Beyond Redistribution: White Supremacy and Racial Justice

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Lexington Books, 2011 - Philosophy - 146 pages
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Since the publication of John Rawls's A Theory of Justice in 1971, political philosophers in the English-speaking world have shared a broad consensus that social justice should be understood as a matter of fair distribution of social resources. Many contemporary political philosophers disagree sharply about what would count as a fair distribution of social resources, yet agree that if social resources were to be distributed fairly, then social justice would exist. In Beyond Redistribution, Kevin M. Graham argues that political theories operating on a distributive understanding of social justice fail to address adequately certain forms of social injustice related to race. Graham argues that political philosophy could understand race-related injustice more fully by shifting its focus away from distributive inequities between whites and nonwhites and toward white supremacy, the unfair power relationships that allow whites to dominate and oppress nonwhites. Beyond Redistribution offers a careful, detailed critique of the positions of leading contemporary liberal political philosophers on race-related issues of social justice. Graham's analysis of the racial politics of police violence and public education in Omaha, Nebraska, vividly illustrates why the search for racial justice in the United States must move beyond redistribution.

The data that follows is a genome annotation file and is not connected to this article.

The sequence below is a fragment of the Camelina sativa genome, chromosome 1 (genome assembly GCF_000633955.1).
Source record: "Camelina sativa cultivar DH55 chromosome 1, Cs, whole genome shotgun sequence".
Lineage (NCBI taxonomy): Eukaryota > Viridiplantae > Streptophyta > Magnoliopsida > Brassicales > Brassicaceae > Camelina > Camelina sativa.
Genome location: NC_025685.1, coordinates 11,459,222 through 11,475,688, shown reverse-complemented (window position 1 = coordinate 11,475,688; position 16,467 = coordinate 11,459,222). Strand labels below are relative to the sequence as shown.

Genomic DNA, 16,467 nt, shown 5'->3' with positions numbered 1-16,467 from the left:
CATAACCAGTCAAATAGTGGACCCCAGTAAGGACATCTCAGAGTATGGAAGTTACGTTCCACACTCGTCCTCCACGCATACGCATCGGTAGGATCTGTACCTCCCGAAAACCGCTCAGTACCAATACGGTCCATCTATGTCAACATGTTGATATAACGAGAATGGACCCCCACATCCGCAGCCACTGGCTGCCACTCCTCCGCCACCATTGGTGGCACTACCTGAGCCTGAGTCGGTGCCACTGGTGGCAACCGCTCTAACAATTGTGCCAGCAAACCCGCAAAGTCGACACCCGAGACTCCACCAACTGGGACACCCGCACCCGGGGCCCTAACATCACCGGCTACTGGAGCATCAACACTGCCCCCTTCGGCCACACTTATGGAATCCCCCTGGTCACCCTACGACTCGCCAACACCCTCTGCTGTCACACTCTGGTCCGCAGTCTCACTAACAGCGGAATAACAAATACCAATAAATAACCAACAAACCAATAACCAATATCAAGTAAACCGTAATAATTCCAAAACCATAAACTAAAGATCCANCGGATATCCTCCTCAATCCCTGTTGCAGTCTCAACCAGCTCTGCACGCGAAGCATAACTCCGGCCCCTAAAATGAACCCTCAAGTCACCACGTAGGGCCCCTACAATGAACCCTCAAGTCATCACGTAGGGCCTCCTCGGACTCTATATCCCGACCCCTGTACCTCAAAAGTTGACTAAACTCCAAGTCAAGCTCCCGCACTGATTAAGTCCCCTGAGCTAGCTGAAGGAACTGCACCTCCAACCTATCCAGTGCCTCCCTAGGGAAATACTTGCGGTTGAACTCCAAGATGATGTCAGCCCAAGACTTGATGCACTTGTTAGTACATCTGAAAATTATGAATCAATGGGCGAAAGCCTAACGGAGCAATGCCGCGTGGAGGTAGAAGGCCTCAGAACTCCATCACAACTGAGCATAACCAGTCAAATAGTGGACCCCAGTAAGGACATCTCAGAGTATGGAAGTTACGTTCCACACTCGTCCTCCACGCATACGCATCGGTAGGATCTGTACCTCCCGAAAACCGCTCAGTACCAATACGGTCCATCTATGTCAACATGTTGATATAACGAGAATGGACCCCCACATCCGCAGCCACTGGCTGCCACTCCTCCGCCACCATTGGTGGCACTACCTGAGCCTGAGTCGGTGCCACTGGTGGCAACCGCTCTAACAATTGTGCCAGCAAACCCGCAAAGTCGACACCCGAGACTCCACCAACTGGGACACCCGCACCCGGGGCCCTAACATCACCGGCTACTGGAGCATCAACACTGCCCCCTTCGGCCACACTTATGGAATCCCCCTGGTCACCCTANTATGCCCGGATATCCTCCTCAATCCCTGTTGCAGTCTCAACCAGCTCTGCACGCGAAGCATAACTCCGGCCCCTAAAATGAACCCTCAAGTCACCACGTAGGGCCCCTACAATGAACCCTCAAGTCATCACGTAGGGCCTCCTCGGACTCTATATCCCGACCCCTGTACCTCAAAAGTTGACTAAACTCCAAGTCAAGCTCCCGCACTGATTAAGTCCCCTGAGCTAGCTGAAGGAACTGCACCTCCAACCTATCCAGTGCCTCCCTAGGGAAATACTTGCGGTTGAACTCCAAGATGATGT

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Contents

Racism or White Supremacy? Understanding RaceRelated Injustice
1
Police Violence and the White Supremacist State
15
The Political Significance of Social Identity
29
Autonomy Individualism and Social Justice
53
Distributive Justice and the Injustice of Hate Speech
71
After the Buses Stop Running Distributive Justice or Dialogue?
87
Bibliography
105
Index
113
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About the author (2011)

Kevin M. Graham is associate professor of philosophy at Creighton University.